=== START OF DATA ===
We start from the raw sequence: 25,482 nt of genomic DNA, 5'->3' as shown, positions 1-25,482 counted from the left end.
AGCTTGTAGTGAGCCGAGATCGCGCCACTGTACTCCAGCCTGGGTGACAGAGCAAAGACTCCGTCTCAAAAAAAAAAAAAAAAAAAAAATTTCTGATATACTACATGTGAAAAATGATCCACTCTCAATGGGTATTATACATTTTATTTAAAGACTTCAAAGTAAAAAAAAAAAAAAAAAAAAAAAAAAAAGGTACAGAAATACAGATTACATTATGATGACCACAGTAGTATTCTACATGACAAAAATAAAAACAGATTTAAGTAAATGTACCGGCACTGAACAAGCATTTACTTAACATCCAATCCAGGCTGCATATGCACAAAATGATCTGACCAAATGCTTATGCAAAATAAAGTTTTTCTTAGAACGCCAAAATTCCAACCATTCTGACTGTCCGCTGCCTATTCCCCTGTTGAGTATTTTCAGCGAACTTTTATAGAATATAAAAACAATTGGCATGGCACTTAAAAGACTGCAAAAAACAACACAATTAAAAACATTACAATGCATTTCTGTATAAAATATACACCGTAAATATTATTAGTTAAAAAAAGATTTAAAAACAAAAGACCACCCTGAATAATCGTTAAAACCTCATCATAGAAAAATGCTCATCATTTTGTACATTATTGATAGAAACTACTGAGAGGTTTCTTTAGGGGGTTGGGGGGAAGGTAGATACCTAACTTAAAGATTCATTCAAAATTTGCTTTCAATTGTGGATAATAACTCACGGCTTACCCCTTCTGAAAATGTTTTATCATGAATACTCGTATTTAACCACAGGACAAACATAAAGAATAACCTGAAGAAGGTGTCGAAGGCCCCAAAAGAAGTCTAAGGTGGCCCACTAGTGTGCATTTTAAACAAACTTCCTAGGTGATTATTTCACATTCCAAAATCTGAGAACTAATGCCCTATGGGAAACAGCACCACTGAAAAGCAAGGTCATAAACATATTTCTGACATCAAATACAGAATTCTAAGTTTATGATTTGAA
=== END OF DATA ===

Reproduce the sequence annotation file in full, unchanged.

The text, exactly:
We start from the raw sequence: 25,482 nt of genomic DNA, 5'->3' as shown, positions 1-25,482 counted from the left end.
AGCTTGTAGTGAGCCGAGATCGCGCCACTGTACTCCAGCCTGGGTGACAGAGCAAAGACTCCGTCTCAAAAAAAAAAAAAAAAAAAAAATTTCTGATATACTACATGTGAAAAATGATCCACTCTCAATGGGTATTATACATTTTATTTAAAGACTTCAAAGTAAAAAAAAAAAAAAAAAAAAAAAAAAAAGGTACAGAAATACAGATTACATTATGATGACCACAGTAGTATTCTACATGACAAAAATAAAAACAGATTTAAGTAAATGTACCGGCACTGAACAAGCATTTACTTAACATCCAATCCAGGCTGCATATGCACAAAATGATCTGACCAAATGCTTATGCAAAATAAAGTTTTTCTTAGAACGCCAAAATTCCAACCATTCTGACTGTCCGCTGCCTATTCCCCTGTTGAGTATTTTCAGCGAACTTTTATAGAATATAAAAACAATTGGCATGGCACTTAAAAGACTGCAAAAAACAACACAATTAAAAACATTACAATGCATTTCTGTATAAAATATACACCGTAAATATTATTAGTTAAAAAAAGATTTAAAAACAAAAGACCACCCTGAATAATCGTTAAAACCTCATCATAGAAAAATGCTCATCATTTTGTACATTATTGATAGAAACTACTGAGAGGTTTCTTTAGGGGGTTGGGGGGAAGGTAGATACCTAACTTAAAGATTCATTCAAAATTTGCTTTCAATTGTGGATAATAACTCACGGCTTACCCCTTCTGAAAATGTTTTATCATGAATACTCGTATTTAACCACAGGACAAACATAAAGAATAACCTGAAGAAGGTGTCGAAGGCCCCAAAAGAAGTCTAAGGTGGCCCACTAGTGTGCATTTTAAACAAACTTCCTAGGTGATTATTTCACATTCCAAAATCTGAGAACTAATGCCCTATGGGAAACAGCACCACTGAAAAGCAAGGTCATAAACATATTTCTGACATCAAATACAGAATTCTAAGTTTATGATTTGAA